HOUGHTON, Mich. — Minnesota may not have the lethal power play it had last season, but if you give any team enough chances, it will cash in sooner or later.
Thanks largely to a rash of penalties by Michigan Tech, the defending NCAA-champion Gophers rallied from a two-goal deficit twice to take a 5-4 victory at MacInnes Arena on Friday night.
“We made some bad decisions,” said Huskies’ coach Mike Sertich. “They know how to win. We haven’t gotten to that stage yet. This was a good opportunity for us to that, and we didn’t get it done.”
The Huskies gave the Gophers eight opportunities with the man advantage, including a five-minute power play in the second period. Freshmen Thomas Vanek and Gino Guyer each scored twice for Minnesota (2-1-1, 1-0-0 WCHA), while defenseman Keith Ballard had four assists. Vanek’s wraparound goal with 5:26 left snapped a 4-4 tie.
“We battled, and that’s what I was happy to see,” said Minnesota coach Don Lucia. “Any time you can get two points on the road, you’ve got to be happy.”
Bryan Perez scored twice for the Huskies, while Brett Engelhardt scored his fifth of the season and added an assist for Tech (1-2-1, 0-1-0).
Perez spotted the Huskies a 2-0 first-period lead with a pair of goals that came less than three minutes apart late in the period. At the 15:43 mark, Perez beat Gophers’ goaltender Travis Weber with a slapper from the right point for a power-play goal. Then, with 1:26 left in the period, Perez picked up a puck that bounced out of the corner, turned around at the right faceoff dot and fired a shot that deflected off Weber’s stick and went high into the net.
“His fitness level has really improved, and that allows him to do some things,” said Sertich of Perez, who now has eight points on the season.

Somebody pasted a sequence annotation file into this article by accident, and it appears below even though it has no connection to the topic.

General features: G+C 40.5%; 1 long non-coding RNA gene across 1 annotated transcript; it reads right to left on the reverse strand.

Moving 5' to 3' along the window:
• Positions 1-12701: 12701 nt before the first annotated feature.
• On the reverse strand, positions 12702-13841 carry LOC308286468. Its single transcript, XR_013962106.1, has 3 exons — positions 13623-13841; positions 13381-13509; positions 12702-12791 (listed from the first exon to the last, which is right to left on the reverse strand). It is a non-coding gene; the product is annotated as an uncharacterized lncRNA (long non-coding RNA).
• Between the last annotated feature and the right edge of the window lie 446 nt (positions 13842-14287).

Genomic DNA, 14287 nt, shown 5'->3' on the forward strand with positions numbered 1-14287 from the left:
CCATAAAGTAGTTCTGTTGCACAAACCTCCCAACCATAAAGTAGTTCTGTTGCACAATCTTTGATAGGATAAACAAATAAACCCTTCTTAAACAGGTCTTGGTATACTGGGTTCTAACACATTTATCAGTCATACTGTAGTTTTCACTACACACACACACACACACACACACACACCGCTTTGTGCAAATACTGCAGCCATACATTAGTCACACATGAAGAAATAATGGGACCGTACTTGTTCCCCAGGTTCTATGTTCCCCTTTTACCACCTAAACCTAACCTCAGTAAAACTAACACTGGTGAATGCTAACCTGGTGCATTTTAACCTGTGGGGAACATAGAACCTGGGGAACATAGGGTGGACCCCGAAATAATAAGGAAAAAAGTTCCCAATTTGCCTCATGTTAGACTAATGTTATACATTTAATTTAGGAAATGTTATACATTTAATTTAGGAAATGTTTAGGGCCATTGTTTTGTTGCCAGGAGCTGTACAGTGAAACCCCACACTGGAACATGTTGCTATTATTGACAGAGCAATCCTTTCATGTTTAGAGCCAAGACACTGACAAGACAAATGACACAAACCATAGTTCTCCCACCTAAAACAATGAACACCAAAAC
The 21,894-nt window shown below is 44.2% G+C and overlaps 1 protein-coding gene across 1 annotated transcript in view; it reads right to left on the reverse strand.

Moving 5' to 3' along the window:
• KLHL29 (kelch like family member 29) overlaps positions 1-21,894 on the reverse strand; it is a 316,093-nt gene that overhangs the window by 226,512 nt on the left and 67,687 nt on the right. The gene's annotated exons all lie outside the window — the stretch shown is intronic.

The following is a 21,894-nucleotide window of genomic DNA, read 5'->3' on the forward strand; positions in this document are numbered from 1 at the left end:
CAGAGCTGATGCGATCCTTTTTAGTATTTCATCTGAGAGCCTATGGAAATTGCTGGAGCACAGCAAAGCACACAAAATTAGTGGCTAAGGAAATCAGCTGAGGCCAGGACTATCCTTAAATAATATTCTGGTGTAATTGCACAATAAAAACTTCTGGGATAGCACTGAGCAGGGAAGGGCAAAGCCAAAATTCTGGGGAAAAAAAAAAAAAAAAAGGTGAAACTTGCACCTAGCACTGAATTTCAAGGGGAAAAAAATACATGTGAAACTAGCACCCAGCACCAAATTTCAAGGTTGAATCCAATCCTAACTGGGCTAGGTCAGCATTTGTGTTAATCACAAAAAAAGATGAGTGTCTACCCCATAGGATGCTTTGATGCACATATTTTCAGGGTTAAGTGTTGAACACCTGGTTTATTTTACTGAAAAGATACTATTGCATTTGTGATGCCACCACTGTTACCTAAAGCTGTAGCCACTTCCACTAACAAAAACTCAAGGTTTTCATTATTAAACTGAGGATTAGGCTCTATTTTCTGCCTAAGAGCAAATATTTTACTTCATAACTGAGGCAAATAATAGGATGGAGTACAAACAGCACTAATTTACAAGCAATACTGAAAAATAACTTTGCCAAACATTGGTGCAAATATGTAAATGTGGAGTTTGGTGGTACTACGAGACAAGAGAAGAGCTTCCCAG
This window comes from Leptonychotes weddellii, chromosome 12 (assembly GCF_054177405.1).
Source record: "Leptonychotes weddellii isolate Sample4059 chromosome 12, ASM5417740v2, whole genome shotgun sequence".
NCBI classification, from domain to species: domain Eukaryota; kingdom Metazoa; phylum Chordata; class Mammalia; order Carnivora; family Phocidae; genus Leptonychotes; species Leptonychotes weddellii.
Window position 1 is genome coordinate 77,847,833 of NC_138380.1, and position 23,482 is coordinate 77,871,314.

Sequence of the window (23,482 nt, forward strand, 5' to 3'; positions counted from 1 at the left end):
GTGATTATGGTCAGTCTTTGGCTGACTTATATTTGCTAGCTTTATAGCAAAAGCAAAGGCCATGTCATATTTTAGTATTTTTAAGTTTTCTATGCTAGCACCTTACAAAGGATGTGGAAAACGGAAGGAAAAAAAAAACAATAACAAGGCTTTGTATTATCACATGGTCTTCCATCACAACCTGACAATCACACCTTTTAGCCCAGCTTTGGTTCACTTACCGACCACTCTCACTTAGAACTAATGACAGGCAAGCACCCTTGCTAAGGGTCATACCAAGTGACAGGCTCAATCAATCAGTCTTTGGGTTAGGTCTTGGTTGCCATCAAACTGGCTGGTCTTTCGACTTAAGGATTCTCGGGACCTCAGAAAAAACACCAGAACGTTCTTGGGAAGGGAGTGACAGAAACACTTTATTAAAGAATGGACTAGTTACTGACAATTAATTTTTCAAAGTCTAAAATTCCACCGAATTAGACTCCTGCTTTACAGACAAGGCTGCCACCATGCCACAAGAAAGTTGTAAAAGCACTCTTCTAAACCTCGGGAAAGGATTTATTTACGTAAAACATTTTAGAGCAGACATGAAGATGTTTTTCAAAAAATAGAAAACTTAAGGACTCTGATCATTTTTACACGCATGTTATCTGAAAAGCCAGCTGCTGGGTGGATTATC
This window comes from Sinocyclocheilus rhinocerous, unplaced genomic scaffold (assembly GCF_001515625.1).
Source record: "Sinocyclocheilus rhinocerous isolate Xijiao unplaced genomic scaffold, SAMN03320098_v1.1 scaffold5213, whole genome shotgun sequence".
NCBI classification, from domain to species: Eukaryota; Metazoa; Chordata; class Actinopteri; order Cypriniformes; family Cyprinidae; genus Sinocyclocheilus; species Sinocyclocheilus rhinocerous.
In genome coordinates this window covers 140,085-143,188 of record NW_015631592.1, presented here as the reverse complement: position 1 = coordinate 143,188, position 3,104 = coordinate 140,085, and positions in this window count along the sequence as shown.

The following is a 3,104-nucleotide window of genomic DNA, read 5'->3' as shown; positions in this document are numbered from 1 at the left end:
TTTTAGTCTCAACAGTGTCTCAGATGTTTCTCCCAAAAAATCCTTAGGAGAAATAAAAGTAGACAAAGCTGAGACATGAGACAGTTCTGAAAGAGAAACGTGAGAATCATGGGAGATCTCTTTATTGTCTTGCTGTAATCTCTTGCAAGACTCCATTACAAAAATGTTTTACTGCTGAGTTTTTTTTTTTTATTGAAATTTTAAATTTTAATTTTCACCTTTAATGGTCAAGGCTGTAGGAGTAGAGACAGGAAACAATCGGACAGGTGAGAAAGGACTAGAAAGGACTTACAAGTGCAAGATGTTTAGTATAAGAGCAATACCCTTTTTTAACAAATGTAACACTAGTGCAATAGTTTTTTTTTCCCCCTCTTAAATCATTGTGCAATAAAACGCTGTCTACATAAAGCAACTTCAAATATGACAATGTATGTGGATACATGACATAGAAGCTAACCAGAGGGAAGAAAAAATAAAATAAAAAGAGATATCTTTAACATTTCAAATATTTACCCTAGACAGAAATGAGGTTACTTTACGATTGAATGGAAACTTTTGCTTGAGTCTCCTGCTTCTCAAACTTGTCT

The Gophers got one back at 4:16 of the middle period the Austrian import Vanek, the first European to ever play for Minnesota, batted the puck out of the air and past Tech goaltender Cam Ellsworth.
Although Minnesota dominated most of the period, outshooting the Huskies by a 16-1 margin, Engelhardt made the only shot count, chasing Weber from the game when he took B.J. Radovich’s drop pass and fired it through the goalie’s five hole.
About a minute later, however, the tide turned in a big way. Tech senior Chris Durno was given a five-minute major for checking from behind and a game misconduct. Although Ellsworth held down the fort as well as he could, Matt Koalska shelved a rebound midway through the power play, pulling the Gophers to within one goal.
Despite all the penalties, the Huskies had a 3-2 lead after two periods.
“You play the defending national champions shorthanded for that long, and you’re still ahead, that’s playing Russian Roulette,” said Sertich.
Minnesota tied the game at 1:14 of the third period when Guyer finished a two-on-one with Dan Welch by beating a helpless, sprawled-out Ellsworth. Guyer then gave the Gophers their first lead of the game when he walked into the low slot and scored a power-play goal at 6:41. It was the fourth goal of the season for Guyer, the prize recruit who was the Mr. Hockey of the Minnesota prep ranks last season.
Tech tied the game at 9:27 when 5-foot-8 freshman waterbug Chris Conner slipped through the Gophers’ defense at the blue line, broke in alone and slid a shot through Justin Johnson’s pads.
But Vanek’s second goal of the night put Minnesota in the lead for good.
“He’s got great stick skills, and guys that have great stick skills can make plays if they have any bit of room,” said Lucia. “Guys that can make plays with the puck are difficult to find at any level.”
“They’re good hockey players,” said Sertich of freshmen phenoms Guyer and Vanek. “Everybody in the country knew that. It’s a credit to their recruiting process, they’re big-time players.”
The Huskies struggled to get control of the puck in the waning moments of the game, meaning that Ellsworth couldn’t be pulled until it was too late. Minnesota outshot the Huskies, 36-23. The Gophers were 2-for-8 on the power play, while Tech went 2-for-4.
Saturday’s rematch is slated to begin at 7:35 p.m.